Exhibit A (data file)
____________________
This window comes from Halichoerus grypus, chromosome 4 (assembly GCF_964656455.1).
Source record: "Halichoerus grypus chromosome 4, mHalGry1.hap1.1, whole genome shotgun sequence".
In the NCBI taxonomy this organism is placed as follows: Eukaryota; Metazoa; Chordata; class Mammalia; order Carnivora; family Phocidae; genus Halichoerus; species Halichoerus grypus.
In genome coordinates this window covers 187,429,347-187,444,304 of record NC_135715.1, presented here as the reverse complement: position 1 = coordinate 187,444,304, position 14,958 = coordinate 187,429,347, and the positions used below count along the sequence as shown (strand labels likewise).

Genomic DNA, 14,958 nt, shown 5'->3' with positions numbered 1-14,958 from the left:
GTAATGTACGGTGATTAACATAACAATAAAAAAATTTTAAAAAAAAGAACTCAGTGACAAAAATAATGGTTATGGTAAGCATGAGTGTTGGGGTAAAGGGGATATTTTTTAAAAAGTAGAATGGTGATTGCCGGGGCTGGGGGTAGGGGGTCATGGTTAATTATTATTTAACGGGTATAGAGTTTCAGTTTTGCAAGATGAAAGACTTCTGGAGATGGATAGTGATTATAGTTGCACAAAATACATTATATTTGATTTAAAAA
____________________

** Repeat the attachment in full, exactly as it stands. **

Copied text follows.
This window comes from Halichoerus grypus, chromosome 4 (assembly GCF_964656455.1).
Source record: "Halichoerus grypus chromosome 4, mHalGry1.hap1.1, whole genome shotgun sequence".
In the NCBI taxonomy this organism is placed as follows: Eukaryota; Metazoa; Chordata; class Mammalia; order Carnivora; family Phocidae; genus Halichoerus; species Halichoerus grypus.
In genome coordinates this window covers 187,429,347-187,444,304 of record NC_135715.1, presented here as the reverse complement: position 1 = coordinate 187,444,304, position 14,958 = coordinate 187,429,347, and the positions used below count along the sequence as shown (strand labels likewise).

Genomic DNA, 14,958 nt, shown 5'->3' with positions numbered 1-14,958 from the left:
GTAATGTACGGTGATTAACATAACAATAAAAAAATTTTAAAAAAAAGAACTCAGTGACAAAAATAATGGTTATGGTAAGCATGAGTGTTGGGGTAAAGGGGATATTTTTTAAAAAGTAGAATGGTGATTGCCGGGGCTGGGGGTAGGGGGTCATGGTTAATTATTATTTAACGGGTATAGAGTTTCAGTTTTGCAAGATGAAAGACTTCTGGAGATGGATAGTGATTATAGTTGCACAAAATACATTATATTTGATTTAAAAA